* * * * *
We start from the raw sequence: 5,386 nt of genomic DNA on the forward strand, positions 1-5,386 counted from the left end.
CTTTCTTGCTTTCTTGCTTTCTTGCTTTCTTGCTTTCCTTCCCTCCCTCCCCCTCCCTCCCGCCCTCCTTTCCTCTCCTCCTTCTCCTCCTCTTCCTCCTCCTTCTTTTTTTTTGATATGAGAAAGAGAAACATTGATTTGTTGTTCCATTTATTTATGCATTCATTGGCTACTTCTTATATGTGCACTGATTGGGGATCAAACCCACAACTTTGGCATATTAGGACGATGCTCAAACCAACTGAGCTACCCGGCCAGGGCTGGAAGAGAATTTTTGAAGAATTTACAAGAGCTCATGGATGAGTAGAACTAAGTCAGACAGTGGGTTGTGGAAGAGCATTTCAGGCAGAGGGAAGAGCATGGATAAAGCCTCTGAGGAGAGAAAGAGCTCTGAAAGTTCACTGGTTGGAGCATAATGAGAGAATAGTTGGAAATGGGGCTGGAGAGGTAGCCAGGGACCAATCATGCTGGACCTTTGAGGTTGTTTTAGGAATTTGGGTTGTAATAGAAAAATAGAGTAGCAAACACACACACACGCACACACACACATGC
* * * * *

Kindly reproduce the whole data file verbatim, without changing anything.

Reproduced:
We start from the raw sequence: 5,386 nt of genomic DNA on the forward strand, positions 1-5,386 counted from the left end.
CTTTCTTGCTTTCTTGCTTTCTTGCTTTCTTGCTTTCCTTCCCTCCCTCCCCCTCCCTCCCGCCCTCCTTTCCTCTCCTCCTTCTCCTCCTCTTCCTCCTCCTTCTTTTTTTTTGATATGAGAAAGAGAAACATTGATTTGTTGTTCCATTTATTTATGCATTCATTGGCTACTTCTTATATGTGCACTGATTGGGGATCAAACCCACAACTTTGGCATATTAGGACGATGCTCAAACCAACTGAGCTACCCGGCCAGGGCTGGAAGAGAATTTTTGAAGAATTTACAAGAGCTCATGGATGAGTAGAACTAAGTCAGACAGTGGGTTGTGGAAGAGCATTTCAGGCAGAGGGAAGAGCATGGATAAAGCCTCTGAGGAGAGAAAGAGCTCTGAAAGTTCACTGGTTGGAGCATAATGAGAGAATAGTTGGAAATGGGGCTGGAGAGGTAGCCAGGGACCAATCATGCTGGACCTTTGAGGTTGTTTTAGGAATTTGGGTTGTAATAGAAAAATAGAGTAGCAAACACACACACACGCACACACACACATGC